How Human Trafficking Works

Putting an End to Human Trafficking

When talking about ending human trafficking, the U.S. State Department and the United Nations emphasize a "3P approach." The 3 P's are prevention, prosecution and protection. As we've discussed in this article, prosecutions of traffickers have remained low. The U.S. and the U.N. recognize that until traffickers realize that there are dangerous consequences for their actions, they will continue to engage in trafficking.

We've also discussed how protection for victims has been limited. In their latest report on human trafficking, the State Department explains how countries are more likely to offer victims the 3 D's: detention, deportation and disempowerment. Instead of seeing victims as people who need help and who engaged in illegal activity against their will, society sees them as criminals who are in the country illegally. Victims might be jailed or deported, but once they're released or back in their home countries, they usually end up in the hands of their traffickers once again. Aid groups urge a case-by-case analysis regarding whether a victim should be deported, and the U.S. offers T-visas for people who ended up in the country as a result of trafficking.

Prevention is perhaps the hardest "P" to conquer. Though aid groups and governments have engaged in many public-awareness campaigns so that people don't unwittingly become victims, more needs to be done. There's discussion about whether human trafficking can be eliminated without eliminating poverty around the world; there are reasons, after all, why someone leaves a small village in a developing country to come to an industrialized one. Eradication of poverty, however, is no easy feat, and some critics wonder if it would make any difference when it comes to human trafficking.

There are no easy answers, which can be frustrating. But, in his 2008 book on modern slavery, "A Crime So Monstrous," author Benjamin Skinner offered three solutions for what ordinary people can do to stop human trafficking. First, he said, people must educate themselves about trafficking. Second, they should put pressure on elected officials and candidates for office about what steps they'd take to solve the problem, as well as what new ideas they can bring to the table. Lastly, Skinner urged supporting advocacy groups such as Free the Slaves and Anti-Slavery International [source: Wallace].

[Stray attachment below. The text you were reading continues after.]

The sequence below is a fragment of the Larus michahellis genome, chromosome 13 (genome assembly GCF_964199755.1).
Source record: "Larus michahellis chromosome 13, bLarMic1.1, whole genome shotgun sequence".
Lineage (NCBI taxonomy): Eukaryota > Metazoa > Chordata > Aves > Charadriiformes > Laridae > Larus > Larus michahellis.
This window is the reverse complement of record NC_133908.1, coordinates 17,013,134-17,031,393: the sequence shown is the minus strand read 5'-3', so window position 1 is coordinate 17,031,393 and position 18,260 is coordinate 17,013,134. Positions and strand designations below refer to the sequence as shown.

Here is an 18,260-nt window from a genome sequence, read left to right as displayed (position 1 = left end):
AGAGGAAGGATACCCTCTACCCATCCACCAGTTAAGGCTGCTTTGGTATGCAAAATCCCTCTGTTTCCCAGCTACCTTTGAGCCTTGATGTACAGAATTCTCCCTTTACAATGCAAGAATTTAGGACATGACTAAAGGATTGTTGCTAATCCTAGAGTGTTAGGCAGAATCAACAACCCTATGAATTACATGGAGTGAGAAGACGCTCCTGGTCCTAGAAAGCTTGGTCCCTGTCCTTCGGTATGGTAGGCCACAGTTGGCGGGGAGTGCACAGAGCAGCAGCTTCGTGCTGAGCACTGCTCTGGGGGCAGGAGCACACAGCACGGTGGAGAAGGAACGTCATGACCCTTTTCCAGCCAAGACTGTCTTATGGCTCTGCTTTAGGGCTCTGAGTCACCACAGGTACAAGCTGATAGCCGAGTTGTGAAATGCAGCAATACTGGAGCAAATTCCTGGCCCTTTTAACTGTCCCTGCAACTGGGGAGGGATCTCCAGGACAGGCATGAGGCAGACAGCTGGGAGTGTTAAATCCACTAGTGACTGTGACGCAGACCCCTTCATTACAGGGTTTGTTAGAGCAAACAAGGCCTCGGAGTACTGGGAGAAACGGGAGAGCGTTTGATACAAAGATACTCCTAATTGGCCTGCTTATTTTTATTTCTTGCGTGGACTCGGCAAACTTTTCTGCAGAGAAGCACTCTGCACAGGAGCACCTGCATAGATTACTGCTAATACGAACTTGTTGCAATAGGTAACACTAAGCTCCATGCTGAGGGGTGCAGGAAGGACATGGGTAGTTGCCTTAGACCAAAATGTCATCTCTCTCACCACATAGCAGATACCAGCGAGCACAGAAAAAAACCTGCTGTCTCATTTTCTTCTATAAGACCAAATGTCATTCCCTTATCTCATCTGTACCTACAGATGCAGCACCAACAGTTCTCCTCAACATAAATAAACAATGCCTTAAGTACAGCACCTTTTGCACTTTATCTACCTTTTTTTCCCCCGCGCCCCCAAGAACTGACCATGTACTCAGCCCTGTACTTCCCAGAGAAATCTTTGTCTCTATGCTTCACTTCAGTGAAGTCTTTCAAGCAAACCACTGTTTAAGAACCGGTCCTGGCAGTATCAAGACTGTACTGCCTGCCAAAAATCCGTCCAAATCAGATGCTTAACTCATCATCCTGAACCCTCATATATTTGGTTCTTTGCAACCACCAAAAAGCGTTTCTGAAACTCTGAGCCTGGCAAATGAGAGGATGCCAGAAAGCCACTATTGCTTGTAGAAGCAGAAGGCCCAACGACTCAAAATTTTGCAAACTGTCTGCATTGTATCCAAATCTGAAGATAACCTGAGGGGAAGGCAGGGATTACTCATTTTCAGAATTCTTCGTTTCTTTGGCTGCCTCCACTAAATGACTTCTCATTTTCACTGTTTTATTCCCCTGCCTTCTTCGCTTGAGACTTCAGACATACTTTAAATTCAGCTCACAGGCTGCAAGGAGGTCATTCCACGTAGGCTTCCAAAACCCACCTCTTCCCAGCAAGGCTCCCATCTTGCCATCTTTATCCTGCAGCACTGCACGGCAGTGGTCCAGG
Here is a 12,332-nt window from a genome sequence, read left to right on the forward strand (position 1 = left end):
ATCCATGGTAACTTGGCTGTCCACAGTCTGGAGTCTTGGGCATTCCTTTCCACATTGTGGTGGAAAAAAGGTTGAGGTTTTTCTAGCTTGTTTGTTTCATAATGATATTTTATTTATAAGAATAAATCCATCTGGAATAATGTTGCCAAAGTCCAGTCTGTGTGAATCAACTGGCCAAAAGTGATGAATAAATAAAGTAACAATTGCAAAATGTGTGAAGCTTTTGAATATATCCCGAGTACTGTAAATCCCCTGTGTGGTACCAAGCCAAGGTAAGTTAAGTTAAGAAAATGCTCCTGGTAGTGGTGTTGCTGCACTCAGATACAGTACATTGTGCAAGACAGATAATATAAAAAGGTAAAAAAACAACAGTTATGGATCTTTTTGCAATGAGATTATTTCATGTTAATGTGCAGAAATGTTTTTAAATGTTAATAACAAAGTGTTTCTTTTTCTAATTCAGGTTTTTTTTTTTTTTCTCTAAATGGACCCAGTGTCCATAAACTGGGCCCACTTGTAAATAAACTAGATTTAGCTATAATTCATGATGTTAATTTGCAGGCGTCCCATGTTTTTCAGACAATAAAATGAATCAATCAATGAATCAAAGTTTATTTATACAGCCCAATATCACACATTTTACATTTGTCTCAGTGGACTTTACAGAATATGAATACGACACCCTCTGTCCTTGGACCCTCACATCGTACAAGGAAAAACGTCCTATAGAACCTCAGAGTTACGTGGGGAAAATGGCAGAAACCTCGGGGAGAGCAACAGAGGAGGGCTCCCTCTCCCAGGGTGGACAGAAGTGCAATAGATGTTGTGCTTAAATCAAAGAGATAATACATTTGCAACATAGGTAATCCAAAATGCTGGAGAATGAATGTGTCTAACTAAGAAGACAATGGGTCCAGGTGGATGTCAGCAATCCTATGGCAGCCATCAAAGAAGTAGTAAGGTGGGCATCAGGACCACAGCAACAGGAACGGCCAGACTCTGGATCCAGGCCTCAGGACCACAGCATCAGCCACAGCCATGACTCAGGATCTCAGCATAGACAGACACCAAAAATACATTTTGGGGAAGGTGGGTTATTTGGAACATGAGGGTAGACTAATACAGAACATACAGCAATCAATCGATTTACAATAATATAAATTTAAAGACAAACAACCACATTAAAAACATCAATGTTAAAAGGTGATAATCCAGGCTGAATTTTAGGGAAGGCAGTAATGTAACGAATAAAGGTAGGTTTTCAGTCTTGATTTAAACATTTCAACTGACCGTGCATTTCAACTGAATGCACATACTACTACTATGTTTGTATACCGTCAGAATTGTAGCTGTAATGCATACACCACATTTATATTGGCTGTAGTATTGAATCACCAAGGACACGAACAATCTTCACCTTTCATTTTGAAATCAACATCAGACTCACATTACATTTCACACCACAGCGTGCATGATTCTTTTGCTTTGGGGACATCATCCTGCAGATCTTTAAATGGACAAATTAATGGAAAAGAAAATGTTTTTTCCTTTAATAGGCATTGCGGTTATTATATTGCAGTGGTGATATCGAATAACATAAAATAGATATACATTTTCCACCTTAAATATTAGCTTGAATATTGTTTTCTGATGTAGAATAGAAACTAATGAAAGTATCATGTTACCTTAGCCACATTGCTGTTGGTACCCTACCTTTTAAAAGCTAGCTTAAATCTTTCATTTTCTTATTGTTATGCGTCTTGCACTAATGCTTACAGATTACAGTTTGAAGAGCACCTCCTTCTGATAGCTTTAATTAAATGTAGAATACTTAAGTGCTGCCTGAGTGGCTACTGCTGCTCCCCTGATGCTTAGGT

You've taken the first step that Skinner suggests by reading this article, but if you'd like more information about the problem of human trafficking, take a look at the links below.

Related Articles


  • BBC News. "A modern slave's brutal odyssey." Nov. 3, 2004. (April 26, 2011)
  • Berger, Joseph. "Despite Law, Few Trafficking Arrests." The New York Times. Dec. 3, 2009. (April 26, 2011)
  • Feingold, David A. "Human Trafficking." Foreign Policy. September/October 2005.
  • Gonzalez, David. "When American Dream Leads to Servitude." The New York Times. April 24, 2007. (April 26, 2011)
  • Heinrich, Mark. "Many countries ignore human trafficking: UN." Reuters. Feb. 12, 2009. (April 26, 2011)
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  • United Nations Inter-agency Project on Human Trafficking. (April 26, 2011)
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